It’s not a responsibility to take another human life, it’s a responsibility to protect your own. I believe learning firearm safety is something everyone should do. Becoming proficient and confident with a tool that could save your life and those you care about isn’t something everyone is willing to do. Personal accountability, self reliance, discipline, perseverance, confidence and enjoyment are also side effects of safe, responsible gun ownership. Owning a gun and all the real responsibilities that come with it may not be for the author, but it’s one I choose to bear and do so seriously and proudly.
I too was interviewed for this Marie Claire snapshot on the topic as an NRA member and host of NRA Women’s Love at First Shot. I am not surprised my answers didn’t make the cut as a mom, longtime NRA member, or the most glaring and disappointing omission in the so-called conversation, one dedicated to true firearm safety. Here are the answers I provided in an email:
1. When did you join the NRA? Can you give me a bit of background as to what prompted the decision?
Guns are very much a part of my family and I became a member of the NRA at a young age. My grandfather purchased life memberships for all us grandkids. As a WWII veteran and trained gunsmith, it was very important to him and it’s a part of our family heritage.
I didn’t really appreciate my membership until my personal journey with firearms began and I started competing in the shooting sports as a teenager. As an adult, I have upgraded my membership a number of times and am now a benefactor.
2. The NRA has definitely upped it’s messaging to women of late — what has this change meant for you?
I don’t view it so much as upping the messaging, but more that the NRA has connected the dots. When I was a kid, it seemed very much a male dominated organization with people like my dad and grandpa. As a budding competition shooter, I was one of just a handful of women at our gun club and certainly the only young girl. Just as women have been making their mark and trying out traditionally male activities over the past few decades, there are more and more women gun owners.
For me personally, the success the NRA has in building this network of women is rewarding. I’ve discovered new friends from all over the country. I think it’s only natural for women to want to share how they feel and focus on what’s important to them. From women’s only events, to training seminars, firearm safety education, hunting and communication through NRA Women, the women within the NRA are connecting in so many ways.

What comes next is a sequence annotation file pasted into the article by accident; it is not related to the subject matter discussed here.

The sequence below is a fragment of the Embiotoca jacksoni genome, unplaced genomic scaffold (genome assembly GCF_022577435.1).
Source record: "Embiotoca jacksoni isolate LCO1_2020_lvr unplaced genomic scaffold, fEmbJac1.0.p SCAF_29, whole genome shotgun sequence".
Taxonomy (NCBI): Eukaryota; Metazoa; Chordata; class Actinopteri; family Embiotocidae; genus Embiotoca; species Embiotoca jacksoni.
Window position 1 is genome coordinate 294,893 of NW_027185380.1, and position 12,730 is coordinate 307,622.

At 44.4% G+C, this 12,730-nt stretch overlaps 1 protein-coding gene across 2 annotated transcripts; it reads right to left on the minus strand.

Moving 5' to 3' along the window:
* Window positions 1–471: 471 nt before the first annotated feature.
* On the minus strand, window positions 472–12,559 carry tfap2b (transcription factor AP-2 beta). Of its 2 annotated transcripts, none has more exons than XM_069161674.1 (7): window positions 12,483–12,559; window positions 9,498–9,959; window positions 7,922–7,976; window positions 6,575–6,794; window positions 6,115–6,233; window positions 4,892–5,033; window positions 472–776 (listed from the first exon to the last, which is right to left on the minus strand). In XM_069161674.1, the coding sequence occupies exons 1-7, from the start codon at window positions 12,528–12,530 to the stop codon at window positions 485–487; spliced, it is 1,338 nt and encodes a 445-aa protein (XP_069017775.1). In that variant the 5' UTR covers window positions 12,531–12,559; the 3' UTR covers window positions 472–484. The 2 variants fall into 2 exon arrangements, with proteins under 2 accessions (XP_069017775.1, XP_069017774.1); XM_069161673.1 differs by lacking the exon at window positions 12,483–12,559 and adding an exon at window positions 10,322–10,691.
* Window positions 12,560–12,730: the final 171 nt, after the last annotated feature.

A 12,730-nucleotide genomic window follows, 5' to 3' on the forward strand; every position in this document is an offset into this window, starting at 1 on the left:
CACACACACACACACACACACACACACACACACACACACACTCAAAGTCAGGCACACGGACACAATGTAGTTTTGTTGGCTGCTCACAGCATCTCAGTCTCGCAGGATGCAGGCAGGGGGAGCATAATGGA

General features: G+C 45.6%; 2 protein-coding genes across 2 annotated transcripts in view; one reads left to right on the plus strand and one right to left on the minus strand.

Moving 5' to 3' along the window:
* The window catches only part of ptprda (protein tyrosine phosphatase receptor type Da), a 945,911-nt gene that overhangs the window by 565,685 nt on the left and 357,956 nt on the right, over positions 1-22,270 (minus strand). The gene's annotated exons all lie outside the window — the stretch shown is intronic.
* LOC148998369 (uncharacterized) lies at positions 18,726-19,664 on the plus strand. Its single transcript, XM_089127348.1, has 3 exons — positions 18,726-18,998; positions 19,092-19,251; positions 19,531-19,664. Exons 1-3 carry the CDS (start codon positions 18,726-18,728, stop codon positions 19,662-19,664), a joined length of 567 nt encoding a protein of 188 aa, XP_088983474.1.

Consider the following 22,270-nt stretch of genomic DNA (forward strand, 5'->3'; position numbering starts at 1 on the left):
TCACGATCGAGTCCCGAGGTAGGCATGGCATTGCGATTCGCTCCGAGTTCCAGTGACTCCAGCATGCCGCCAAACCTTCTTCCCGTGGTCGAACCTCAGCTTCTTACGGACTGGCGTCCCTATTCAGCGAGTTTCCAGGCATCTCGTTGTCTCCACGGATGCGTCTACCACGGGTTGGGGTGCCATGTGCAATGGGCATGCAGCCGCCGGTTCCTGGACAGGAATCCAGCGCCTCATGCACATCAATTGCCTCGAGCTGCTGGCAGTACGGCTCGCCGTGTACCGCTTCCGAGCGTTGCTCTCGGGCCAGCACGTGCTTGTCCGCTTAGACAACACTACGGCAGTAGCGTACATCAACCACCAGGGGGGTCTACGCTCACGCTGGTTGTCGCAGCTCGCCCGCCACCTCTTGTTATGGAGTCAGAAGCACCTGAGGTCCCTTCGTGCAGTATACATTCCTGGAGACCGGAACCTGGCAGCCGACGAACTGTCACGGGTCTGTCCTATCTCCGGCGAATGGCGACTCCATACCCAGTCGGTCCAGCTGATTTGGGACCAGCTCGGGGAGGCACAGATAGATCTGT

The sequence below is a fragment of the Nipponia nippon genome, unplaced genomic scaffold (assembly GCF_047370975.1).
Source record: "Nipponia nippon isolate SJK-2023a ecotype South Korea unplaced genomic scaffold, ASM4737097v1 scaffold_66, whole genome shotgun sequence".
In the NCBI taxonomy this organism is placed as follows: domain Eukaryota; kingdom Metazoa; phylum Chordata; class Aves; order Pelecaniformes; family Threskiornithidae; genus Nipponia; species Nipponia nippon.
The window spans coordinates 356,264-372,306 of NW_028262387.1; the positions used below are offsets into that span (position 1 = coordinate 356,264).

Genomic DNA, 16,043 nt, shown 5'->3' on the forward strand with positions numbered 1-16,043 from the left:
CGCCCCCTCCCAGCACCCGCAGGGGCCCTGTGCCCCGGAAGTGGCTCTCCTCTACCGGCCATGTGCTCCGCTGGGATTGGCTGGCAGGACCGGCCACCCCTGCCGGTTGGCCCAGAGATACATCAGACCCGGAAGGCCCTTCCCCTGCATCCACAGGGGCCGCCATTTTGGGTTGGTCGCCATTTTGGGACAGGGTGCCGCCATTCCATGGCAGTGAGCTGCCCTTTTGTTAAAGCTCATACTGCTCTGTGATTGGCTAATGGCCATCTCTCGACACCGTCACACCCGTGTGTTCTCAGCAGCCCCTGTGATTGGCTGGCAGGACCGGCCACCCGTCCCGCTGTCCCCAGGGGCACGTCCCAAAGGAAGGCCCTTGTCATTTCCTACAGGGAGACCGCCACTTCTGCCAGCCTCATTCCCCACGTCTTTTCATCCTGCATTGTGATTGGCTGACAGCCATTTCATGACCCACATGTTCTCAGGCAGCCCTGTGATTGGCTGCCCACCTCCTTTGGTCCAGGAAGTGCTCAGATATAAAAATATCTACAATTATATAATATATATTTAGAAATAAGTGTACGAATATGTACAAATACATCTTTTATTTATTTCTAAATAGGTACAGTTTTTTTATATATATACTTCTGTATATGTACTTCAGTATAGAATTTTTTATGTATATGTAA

3. I see that you’re featured on NRAWomen.tv. How did you get involved with this?
I’ve been featured on the network as the Captain of Smith & Wesson’s shooting team and a champion competition shooter. Because of my experience as an instructor, I am also a trainer and host for the web-based show Love at First Shot. So many women are curious about guns and I love being able to help answer their questions. My role with Love at First SHOT is to demystify guns and help prepare women for a safe, positive firearm experience so that they can decide whether shooting is for them, or not. Regardless of whether or not a woman owns a gun, I think it’s important to be educated about guns and firearm safety.
4. What do you think of the NRA’s efforts to reach women? Are they adequately speaking to you? If not, what could they be doing better?
I think the NRA has a significant challenge when it comes to reaching women. You have extremely vocal politicians and celebrities making statements often based on ignorance, sensationalism, or even anti-feminist concepts and skewed statistics. The mainstream media doors are generally closed. The success of the NRA has always been at the grassroots level and it’s a personal connection. The internet and social media have helped expand reach in a huge way and, I think this is the key for communicating to gun owners and those who support the Second Amendment in the future.
5. Is there anything I haven’t asked about regarding your experience as a woman in the NRA that you’d like to share?
The why question. Why am I member of the NRA? Aside from the obvious, my belief in the importance of the Second Amendment, there are all the things the NRA does beyond its work in Washington. Firearm safety programs, training and shooting sports are things that are rarely discussed by those outside the membership. As a young girl I dreamed of becoming a champion shooter, and thanks to organizations like the NRA, not only have I achieved that goal, I have also been able to share my passion for firearm safety and the fun of the shooting sports.
In closing, the answers to the Marie Claire questions were my own. I spent my own time researching the stats and reports for this post. The NRA does indeed represent millions of gun owners in Washington, but the membership is a real grass roots representation of those dedicated to the Second Amendment. This wife, mother and daughter, among so many other women, is one of them.